Flies go through complete metamorphosis and have an egg, larvae, pupa and adult life cycle. The speed at which all flies go through these life stages is strongly influenced by ambient temperature, but most of their life is spent as an adult. House flies can complete a life cycle in as little as a week in warm locations or a month in cooler climates. Adults, which might live up to two months, can produce up to 900 eggs. At this reproductive rate the population can rapidly grow beyond the tolerance of most residences and businesses. If you do the math, the numbers quickly become mind boggling, but it is very safe to say that a pair of flies could become thousands of flies in a month.

Adult house flies feed with a sponging mouth that is used to suck up liquid foods. In order to turn solid food sources into liquids, flies regurgitate saliva from their gut, liquefying the solids, which can then be sucked up. Any pathogens ingested in this manner can survive in the fly’s gut for several days. Because of the fly’s mobility and feeding style, these pathogenic organisms can be introduced at each new feeding site.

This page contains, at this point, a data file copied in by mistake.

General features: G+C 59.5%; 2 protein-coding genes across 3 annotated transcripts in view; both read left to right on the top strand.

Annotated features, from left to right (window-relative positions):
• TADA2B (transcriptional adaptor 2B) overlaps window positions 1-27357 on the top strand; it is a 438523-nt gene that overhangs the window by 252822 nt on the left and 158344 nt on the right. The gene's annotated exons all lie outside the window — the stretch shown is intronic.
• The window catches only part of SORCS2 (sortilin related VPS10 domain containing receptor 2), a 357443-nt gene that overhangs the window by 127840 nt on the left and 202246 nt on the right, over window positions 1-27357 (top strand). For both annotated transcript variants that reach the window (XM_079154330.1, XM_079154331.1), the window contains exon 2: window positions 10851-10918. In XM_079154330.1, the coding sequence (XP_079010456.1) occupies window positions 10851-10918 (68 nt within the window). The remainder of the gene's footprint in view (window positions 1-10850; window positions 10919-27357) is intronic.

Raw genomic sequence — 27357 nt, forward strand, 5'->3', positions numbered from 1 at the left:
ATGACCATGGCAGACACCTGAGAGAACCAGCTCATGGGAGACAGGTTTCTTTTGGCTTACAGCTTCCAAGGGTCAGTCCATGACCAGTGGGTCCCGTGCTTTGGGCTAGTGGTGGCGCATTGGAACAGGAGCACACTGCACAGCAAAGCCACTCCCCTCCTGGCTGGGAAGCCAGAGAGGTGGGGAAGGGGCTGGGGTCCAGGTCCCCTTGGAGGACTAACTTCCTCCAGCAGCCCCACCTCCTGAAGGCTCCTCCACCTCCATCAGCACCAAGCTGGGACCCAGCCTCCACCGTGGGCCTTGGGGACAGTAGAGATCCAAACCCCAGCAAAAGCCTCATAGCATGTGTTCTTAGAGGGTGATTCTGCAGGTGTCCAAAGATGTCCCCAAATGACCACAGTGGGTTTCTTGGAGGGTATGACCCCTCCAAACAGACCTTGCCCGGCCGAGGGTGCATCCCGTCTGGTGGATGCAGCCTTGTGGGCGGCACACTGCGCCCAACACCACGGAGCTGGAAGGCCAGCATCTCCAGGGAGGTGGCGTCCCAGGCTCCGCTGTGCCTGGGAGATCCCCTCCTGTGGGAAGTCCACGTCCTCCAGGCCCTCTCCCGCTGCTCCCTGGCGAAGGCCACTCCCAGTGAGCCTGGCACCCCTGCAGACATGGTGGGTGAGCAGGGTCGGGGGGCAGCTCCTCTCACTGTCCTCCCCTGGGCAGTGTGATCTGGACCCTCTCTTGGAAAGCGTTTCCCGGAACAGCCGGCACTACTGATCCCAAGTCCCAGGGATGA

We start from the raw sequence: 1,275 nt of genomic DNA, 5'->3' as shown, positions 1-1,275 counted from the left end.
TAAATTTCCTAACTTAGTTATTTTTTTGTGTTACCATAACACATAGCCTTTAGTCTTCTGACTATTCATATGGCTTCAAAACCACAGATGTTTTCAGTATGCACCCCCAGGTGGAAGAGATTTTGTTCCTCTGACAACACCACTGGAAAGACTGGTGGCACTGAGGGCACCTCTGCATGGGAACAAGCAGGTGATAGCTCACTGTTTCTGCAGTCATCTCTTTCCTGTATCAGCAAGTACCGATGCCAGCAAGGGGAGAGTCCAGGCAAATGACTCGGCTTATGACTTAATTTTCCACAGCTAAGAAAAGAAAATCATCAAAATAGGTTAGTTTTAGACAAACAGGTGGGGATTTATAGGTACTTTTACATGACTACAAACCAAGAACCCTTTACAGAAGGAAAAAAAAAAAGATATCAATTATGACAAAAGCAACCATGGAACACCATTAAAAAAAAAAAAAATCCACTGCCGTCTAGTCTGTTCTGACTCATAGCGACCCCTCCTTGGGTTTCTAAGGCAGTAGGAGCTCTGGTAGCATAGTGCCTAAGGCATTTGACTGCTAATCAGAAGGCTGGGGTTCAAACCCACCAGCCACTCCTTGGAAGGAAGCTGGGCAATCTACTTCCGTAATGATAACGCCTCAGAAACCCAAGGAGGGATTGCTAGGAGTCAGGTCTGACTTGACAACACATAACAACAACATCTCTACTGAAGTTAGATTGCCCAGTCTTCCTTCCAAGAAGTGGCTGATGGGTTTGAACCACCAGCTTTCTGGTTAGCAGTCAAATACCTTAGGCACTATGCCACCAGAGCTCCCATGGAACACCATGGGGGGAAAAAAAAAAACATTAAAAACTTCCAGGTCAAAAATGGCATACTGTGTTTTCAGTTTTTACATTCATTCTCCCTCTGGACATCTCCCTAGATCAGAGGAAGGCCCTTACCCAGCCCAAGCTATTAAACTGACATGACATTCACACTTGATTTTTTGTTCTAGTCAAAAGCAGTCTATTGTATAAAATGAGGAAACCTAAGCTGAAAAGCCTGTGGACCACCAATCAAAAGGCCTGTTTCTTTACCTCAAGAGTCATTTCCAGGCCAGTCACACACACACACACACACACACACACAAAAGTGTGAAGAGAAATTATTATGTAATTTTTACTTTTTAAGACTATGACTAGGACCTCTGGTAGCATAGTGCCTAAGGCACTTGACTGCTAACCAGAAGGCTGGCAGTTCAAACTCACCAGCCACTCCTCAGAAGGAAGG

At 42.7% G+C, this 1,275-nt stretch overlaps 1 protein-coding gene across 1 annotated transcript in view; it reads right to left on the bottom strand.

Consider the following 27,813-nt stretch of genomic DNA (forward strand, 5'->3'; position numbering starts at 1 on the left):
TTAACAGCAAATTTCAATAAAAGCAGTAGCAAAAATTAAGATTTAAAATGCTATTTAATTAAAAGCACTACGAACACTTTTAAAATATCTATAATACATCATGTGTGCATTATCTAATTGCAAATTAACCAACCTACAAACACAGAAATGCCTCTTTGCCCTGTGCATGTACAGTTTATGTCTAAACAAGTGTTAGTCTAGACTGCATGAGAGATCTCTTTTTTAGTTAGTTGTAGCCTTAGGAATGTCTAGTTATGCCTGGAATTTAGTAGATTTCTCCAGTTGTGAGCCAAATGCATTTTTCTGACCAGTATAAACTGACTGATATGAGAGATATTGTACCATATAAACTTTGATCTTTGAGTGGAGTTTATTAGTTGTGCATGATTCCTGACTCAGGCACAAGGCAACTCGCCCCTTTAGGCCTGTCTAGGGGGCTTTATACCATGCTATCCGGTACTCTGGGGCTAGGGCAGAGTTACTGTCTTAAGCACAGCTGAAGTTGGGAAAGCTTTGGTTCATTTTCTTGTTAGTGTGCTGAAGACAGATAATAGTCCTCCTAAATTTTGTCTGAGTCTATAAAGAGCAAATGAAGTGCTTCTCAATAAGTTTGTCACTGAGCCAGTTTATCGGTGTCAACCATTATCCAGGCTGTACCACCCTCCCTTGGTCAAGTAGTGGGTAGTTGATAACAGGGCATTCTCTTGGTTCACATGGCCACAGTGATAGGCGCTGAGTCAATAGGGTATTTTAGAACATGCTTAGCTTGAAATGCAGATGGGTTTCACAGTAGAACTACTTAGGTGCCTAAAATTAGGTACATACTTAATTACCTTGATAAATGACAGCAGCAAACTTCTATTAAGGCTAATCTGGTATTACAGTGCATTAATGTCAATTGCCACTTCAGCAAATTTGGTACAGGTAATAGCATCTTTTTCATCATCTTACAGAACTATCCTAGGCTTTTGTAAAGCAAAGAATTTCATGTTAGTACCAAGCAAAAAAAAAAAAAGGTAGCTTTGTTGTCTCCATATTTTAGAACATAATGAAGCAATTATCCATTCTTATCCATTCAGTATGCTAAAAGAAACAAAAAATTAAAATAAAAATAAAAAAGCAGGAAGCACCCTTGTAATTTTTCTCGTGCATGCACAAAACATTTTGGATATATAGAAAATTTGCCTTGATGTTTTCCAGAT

The same liquid fly trap eight days apart: The left photo is the first day and the right is eight days later. Note how many flies are trapped.
Steve Russo

BREEDING SITES.

As with all pest control efforts, the starting point is always proper identification. Due to their potential to be a health hazard, fly identification keys are widely available from universities and government agencies. The primary point of interest between species is the preferred breeding sites. Beyond locating breeding sites, control efforts are relatively similar. Flies locate breeding sites using odors and house flies prefer fresh manure, fermenting vegetable waste and waste areas such as dumpsters or trash cans.

Breeding sites are easily identifiable by the numerous crawling maggots. Around households, poorly maintained compost and overuse of natural fertilizers in garden areas are common sources, especially in suburban areas. In commercial settings, the source is frequently poorly cleaned dumpsters or trash areas. It is important to realize that while flies typically do not travel far, the breeding site may be located on a neighboring property and beyond the scope of work. If this is the case, working with the other property owner may be necessary to achieve acceptable levels of control.